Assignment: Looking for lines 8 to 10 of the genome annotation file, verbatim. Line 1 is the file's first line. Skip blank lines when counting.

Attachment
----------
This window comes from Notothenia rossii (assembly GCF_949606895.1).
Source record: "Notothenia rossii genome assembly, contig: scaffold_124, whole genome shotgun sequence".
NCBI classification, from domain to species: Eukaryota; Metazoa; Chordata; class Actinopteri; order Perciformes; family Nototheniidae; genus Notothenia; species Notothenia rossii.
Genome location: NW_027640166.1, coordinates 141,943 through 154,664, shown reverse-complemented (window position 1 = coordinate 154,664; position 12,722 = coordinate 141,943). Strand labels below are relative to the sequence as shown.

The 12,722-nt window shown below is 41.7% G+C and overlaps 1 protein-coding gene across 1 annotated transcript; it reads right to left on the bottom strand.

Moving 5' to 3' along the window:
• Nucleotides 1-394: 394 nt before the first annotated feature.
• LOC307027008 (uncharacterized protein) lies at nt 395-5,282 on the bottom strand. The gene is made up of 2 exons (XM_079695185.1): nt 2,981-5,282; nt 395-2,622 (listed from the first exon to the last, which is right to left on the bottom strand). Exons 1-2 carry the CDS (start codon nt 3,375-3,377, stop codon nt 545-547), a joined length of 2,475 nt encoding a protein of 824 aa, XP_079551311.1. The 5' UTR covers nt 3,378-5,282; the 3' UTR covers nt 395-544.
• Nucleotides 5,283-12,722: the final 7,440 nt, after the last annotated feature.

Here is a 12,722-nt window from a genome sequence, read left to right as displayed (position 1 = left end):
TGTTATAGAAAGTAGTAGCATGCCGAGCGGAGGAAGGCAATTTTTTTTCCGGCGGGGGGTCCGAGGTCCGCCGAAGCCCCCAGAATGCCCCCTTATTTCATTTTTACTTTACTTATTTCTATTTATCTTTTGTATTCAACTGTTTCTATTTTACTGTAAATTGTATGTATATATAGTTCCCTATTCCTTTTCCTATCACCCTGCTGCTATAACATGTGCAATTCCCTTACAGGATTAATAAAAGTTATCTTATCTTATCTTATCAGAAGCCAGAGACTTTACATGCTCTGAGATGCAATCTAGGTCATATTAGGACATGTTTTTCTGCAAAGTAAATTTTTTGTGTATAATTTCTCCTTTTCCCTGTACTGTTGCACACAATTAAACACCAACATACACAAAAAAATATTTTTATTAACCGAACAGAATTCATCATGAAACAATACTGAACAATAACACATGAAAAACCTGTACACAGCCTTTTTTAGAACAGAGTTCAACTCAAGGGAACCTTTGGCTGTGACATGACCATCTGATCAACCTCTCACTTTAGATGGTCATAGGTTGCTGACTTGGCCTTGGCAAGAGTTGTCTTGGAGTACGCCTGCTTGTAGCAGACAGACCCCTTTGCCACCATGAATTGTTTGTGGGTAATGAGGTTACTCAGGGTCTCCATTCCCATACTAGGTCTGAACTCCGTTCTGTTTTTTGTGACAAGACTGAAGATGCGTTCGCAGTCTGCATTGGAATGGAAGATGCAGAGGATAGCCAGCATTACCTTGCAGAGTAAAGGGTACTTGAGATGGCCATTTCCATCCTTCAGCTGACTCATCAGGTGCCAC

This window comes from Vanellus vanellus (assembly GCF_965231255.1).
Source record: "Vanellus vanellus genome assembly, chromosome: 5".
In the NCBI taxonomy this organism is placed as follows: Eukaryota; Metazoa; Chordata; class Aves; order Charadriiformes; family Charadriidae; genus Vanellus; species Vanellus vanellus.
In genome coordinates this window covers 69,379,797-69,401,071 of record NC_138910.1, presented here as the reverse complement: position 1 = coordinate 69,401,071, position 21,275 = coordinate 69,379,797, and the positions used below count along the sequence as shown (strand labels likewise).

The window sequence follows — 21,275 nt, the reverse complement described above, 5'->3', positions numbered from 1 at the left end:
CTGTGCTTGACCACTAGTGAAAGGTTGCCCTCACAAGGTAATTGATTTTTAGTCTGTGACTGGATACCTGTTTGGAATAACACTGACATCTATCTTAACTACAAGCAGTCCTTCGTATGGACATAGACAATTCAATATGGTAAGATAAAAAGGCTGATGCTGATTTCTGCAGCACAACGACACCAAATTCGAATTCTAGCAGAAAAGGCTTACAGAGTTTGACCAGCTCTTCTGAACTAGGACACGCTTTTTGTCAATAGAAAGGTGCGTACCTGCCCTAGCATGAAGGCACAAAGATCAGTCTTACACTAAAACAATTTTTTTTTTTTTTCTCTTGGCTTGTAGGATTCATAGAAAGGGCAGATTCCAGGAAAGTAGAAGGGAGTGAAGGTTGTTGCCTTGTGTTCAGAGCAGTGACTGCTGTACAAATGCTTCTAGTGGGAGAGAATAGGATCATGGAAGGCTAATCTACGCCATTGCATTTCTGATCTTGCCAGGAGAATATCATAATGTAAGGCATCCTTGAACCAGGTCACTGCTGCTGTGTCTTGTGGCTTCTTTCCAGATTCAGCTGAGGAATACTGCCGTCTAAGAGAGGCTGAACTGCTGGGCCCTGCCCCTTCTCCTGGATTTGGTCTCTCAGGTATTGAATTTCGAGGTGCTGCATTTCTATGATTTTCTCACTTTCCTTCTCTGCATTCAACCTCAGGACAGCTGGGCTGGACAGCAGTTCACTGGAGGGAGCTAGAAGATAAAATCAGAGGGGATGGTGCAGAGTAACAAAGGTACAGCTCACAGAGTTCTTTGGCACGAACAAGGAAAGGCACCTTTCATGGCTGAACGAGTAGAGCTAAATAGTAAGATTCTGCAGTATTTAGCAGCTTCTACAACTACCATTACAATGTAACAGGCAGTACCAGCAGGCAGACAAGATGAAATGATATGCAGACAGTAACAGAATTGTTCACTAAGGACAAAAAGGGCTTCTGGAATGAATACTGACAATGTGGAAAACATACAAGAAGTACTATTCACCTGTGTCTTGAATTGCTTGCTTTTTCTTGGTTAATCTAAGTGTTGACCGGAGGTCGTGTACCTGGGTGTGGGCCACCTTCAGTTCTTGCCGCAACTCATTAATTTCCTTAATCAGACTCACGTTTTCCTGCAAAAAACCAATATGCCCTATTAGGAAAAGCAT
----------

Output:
• LOC307027008 (uncharacterized protein) lies at nt 395-5,282 on the bottom strand. The gene is made up of 2 exons (XM_079695185.1): nt 2,981-5,282; nt 395-2,622 (listed from the first exon to the last, which is right to left on the bottom strand). Exons 1-2 carry the CDS (start codon nt 3,375-3,377, stop codon nt 545-547), a joined length of 2,475 nt encoding a protein of 824 aa, XP_079551311.1. The 5' UTR covers nt 3,378-5,282; the 3' UTR covers nt 395-544.
• Nucleotides 5,283-12,722: the final 7,440 nt, after the last annotated feature.

Here is a 12,722-nt window from a genome sequence, read left to right as displayed (position 1 = left end):